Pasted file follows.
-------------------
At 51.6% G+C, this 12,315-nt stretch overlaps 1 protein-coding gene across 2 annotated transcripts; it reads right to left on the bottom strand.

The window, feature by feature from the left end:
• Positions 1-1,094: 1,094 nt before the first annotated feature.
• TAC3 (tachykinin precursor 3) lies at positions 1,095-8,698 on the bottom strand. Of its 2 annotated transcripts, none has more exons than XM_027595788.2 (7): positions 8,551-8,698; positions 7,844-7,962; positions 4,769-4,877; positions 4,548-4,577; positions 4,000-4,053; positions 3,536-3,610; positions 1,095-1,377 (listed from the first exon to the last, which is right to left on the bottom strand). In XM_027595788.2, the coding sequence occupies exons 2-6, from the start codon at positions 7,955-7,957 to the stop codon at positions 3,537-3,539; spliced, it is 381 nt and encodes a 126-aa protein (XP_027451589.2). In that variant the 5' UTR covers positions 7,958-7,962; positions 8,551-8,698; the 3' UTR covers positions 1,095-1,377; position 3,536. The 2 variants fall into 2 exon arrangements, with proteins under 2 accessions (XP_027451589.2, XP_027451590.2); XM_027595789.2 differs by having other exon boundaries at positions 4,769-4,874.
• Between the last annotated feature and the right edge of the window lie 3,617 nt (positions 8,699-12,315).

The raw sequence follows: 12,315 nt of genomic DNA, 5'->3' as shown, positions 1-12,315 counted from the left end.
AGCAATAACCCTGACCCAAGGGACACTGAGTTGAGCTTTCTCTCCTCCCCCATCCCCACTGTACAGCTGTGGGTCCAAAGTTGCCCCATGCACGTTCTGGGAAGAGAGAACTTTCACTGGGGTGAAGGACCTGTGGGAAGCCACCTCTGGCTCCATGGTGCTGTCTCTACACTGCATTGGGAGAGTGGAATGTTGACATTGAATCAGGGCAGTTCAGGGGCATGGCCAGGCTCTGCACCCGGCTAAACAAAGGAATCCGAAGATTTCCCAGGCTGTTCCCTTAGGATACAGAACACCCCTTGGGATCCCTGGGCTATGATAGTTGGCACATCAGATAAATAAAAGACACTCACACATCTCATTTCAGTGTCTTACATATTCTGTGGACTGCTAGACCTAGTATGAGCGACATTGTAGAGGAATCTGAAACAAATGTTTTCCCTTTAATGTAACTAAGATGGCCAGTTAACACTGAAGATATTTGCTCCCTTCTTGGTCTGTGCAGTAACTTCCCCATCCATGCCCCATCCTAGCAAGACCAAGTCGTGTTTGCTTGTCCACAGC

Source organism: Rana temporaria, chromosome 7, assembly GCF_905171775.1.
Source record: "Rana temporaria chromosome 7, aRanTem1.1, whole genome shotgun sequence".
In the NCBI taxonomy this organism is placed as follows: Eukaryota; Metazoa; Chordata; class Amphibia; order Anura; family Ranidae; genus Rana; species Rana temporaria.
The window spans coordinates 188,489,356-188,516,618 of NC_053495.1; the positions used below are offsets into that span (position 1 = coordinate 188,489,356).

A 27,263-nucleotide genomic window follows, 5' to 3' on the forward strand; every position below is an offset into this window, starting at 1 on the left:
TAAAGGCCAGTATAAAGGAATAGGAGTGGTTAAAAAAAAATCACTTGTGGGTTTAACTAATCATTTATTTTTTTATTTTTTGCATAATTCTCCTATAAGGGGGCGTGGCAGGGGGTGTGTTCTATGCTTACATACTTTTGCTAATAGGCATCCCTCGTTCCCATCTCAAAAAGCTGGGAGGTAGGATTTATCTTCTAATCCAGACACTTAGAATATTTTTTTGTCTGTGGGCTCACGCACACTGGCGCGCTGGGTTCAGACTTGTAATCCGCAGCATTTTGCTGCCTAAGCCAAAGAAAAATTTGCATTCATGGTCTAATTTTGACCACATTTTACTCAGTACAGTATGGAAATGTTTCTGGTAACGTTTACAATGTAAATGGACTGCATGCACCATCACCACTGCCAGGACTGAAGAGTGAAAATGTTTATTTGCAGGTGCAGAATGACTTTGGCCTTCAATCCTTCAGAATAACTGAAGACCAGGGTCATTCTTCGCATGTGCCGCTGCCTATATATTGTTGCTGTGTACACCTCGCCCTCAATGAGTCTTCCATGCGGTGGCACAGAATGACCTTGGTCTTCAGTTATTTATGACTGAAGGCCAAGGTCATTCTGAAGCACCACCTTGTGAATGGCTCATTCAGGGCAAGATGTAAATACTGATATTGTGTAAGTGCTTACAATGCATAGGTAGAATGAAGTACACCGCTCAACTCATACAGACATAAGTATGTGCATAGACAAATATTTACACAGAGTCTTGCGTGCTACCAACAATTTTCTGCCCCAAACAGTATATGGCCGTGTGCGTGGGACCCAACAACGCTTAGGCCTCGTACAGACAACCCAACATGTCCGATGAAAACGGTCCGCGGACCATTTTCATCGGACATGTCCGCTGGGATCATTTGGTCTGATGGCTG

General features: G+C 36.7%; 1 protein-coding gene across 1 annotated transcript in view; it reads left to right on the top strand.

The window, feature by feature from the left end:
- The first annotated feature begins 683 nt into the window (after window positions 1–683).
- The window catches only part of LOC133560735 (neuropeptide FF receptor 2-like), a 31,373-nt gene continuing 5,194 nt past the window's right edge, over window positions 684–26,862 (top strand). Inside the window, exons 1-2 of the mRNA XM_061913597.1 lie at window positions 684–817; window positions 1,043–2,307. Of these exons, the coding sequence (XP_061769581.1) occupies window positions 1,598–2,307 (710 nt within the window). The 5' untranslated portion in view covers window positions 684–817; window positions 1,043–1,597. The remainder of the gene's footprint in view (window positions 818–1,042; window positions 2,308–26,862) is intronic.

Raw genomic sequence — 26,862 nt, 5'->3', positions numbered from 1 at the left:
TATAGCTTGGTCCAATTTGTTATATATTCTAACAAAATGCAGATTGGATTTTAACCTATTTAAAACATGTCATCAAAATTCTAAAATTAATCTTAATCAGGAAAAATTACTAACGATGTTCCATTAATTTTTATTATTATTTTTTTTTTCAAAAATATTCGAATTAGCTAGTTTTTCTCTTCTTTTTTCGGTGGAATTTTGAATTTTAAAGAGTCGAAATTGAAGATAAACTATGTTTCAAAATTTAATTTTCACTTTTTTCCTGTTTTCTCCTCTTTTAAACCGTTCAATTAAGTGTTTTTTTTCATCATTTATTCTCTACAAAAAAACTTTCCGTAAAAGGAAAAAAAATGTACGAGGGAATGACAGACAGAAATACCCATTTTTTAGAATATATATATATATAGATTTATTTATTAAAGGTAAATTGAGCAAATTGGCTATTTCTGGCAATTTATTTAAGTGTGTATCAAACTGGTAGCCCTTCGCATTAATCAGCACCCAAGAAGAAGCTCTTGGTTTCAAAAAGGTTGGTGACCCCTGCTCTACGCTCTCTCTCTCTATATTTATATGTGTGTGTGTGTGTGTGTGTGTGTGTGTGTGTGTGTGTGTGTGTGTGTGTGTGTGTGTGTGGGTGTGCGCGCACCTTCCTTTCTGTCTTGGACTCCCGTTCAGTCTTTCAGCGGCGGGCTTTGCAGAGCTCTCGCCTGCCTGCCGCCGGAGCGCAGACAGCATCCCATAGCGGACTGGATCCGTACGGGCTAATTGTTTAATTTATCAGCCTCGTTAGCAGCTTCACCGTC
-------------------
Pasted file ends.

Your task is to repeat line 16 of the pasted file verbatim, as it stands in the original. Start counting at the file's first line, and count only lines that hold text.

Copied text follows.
- The first annotated feature begins 683 nt into the window (after window positions 1–683).